A frontline Europe-based NGO, AFRIKINDNESS, held its first worldwide live panel discussion.

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AFRIKINDNESS has recently held its first live worldwide panel discussion on Tackling the mental health challenges and crisis of a black child across continents. The powerful worldwide event which had speakers and professionals on its panel came up with vital challenges and remedies on various issues concerning children and young adults around the continents. The discussion was filled with great advice and a few of the topics and issues addressed are:

1.  Identity crisis in children, the danger, and what parents should do.
2.  Statistics of mental health and the risk factors affecting children.
3. Lagos State Government response lifeline – What is Lagos state Government doing among challenges faced by children and young adults in the state

4. Parents’ ignorance and the impact of cultural beliefs, traditions, etc. on children. The role of educators and teachers in identifying and supporting black children in schools.

5. Boys and mental health issues.
6. Solutions and recommendations to parents and teachers of this generation.

Addressing the Afrikindness worldwide live event, Kwabena Kusi-Mensah, Senior Specialist psychiatrist and CAMH professional Ph.D., University of Cambridge emphasized that Africa has a major burden of mental health illness contrary to previously held conceptions that mental illness is something foreign and predominant only in the western world.

He said recent statistics have shown that we have comparable prevalence data to worldwide figures of child and adolescent mental health disorders, lamenting that the current prevalence in Nigeria and Ghana (mental health reports within the last 12 months) is around 18-20% while lifetime prevalence indicates 30-40% diagnosable mental health illness. Unfortunately, he said, there are still more unrecognized mental illness cases in Africa.

In her contribution, Prof Mrs. Olayinka Olusola Omigbodun, the first Nigerian female Professor of Psychiatry and Provost of the College of Medicine, the University of Ibadan in Nigeria opined that mental health is a positive word. It is the capacity to achieve and maintain optimum psychological functioning and well-being. It relates to a child having that sense of identity and self-worth, sound family and; peer relations, and the ability to be productive and learn.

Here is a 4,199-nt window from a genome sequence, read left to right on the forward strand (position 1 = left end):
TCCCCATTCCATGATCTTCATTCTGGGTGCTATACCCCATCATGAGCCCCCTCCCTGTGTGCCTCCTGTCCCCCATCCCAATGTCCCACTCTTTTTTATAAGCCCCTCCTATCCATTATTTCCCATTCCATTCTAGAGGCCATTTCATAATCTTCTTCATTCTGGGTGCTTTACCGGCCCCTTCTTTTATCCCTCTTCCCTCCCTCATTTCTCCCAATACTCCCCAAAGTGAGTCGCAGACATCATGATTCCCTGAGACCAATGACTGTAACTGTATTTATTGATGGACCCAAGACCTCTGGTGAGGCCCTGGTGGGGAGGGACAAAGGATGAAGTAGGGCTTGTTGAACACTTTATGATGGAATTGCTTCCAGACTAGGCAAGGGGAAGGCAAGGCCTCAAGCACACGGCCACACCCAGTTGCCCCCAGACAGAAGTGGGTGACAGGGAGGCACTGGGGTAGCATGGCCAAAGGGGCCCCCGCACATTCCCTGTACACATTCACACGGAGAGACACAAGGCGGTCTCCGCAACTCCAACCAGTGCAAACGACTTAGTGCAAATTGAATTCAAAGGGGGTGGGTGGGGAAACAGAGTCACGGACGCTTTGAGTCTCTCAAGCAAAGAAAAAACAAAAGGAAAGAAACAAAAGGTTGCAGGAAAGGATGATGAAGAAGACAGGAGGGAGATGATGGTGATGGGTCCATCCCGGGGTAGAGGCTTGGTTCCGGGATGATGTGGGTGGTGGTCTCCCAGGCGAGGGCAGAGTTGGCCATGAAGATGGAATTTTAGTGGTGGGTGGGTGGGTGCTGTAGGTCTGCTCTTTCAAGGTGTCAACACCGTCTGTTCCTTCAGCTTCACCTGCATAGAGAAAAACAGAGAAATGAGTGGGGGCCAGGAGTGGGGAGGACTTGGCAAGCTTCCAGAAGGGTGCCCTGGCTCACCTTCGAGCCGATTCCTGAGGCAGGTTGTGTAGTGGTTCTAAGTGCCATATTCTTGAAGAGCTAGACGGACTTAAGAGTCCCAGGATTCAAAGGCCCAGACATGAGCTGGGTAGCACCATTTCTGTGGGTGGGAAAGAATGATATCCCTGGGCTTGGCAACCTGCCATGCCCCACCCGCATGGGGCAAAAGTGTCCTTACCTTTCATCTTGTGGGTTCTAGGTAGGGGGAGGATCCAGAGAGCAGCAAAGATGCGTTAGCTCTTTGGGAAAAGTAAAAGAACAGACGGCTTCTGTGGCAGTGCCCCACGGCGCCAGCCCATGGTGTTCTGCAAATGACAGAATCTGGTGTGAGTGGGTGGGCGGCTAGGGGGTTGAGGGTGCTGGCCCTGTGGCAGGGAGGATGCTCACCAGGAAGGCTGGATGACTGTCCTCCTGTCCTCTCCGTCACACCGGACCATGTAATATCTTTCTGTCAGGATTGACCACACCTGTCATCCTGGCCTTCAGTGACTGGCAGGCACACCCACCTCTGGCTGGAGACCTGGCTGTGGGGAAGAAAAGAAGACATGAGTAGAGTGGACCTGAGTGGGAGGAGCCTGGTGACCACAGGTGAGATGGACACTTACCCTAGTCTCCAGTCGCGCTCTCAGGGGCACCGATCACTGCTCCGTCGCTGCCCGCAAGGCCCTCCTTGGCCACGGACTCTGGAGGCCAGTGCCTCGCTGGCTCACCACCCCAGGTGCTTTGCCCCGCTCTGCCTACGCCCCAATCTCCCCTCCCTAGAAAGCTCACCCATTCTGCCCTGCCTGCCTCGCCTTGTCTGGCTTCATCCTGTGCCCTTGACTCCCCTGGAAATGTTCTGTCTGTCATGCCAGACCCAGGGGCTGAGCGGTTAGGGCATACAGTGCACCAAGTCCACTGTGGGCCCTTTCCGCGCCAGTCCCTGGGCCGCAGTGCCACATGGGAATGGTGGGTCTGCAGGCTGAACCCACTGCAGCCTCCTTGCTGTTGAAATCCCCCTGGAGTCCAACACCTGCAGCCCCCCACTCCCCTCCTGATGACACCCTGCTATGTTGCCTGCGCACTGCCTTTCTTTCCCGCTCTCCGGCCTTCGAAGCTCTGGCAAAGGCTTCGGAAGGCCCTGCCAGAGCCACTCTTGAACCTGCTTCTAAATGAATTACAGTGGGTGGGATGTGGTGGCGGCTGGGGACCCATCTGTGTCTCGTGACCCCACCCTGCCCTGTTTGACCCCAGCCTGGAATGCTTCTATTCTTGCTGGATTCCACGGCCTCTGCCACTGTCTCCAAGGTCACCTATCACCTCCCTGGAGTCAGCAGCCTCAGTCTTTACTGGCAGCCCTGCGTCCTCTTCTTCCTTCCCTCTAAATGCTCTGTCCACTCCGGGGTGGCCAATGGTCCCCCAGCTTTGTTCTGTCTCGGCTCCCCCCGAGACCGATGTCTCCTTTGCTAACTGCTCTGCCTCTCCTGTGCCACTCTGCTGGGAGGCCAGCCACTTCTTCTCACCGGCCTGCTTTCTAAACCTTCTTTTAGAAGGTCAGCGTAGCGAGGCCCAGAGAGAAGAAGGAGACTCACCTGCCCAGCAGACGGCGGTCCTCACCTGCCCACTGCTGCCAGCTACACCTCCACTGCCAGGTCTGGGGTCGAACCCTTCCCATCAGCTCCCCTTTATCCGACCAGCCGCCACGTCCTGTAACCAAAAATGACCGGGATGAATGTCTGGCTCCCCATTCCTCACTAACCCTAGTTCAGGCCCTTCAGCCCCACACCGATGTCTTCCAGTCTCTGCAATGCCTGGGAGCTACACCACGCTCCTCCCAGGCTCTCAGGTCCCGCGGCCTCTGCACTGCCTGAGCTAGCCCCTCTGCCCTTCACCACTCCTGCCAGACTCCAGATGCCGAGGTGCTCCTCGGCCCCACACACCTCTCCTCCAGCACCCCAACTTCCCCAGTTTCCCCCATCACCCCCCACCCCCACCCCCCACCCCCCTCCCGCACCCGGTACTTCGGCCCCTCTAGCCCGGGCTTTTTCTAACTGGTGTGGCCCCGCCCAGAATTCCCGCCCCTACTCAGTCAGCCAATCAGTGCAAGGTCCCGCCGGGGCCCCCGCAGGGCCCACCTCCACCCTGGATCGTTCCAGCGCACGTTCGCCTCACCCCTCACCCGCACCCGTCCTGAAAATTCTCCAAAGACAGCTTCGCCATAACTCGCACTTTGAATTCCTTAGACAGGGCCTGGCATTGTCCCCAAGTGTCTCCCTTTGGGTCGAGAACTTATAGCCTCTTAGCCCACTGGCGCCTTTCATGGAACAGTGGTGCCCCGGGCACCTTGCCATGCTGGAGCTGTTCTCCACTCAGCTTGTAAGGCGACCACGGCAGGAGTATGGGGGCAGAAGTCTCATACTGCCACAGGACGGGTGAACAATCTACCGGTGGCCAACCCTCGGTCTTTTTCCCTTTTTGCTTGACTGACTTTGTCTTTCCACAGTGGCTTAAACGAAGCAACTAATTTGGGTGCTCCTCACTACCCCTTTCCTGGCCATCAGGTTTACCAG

For children in diaspora, Prof. Omigbodun said what we need to look at is how we can promote their mental health, programs in schools in the UK which can also promote the mental health of a black child. Looking at the spectrum of mental health from prevention to care and; treatment, then to recovery, it is important to look at preventing our children from having mental health disorders. Looking at the risk factors and having programs that can help prevent those risk factors like traumatic experiences, abuse, etc in children.

Among remedies mentioned was the need to consider how care and treatment are accessible to black children with mental disorders in UK and Africa. Also, there is a need to look at the measures in place in terms of recovery to help the black child, once these key areas are addressed, then a black child will thrive in any environment according to Prof Mrs. Olayinka Olusola Omigbodun.

The webinar had expert line-up of panel speakers from across the UK, Nigeria and Ghana. 

The line-up of speakers includes-
Chinyere Nduu Okoro, Mental Health Facilitator
Kwabena Kusi-Mensah, Senior Specialist Psychiatrist, Ph.D. University of Cambridge
Ebuka Obika Ede, Boys Coach, Founder, Save the Boys Initiative
Omobolanle Idowu, Mental Health Counsellor
Oyinkansola Akinwande, Mental Health Advocate NHS
Dr. Modupe Oba-Adenuga, Lecturer Tai Solarin College of Education
Abraham Adetula, Senior Mental Health Worker NHS
Ibby Oshinowo, Educator at Robert Gordon’s College
Mrs. Olayinka Olusola Omigbodun, The First female provost, Professor of Psychiatry and the Provost of College of Medicine at the University of Ibadan

Read the press release here.


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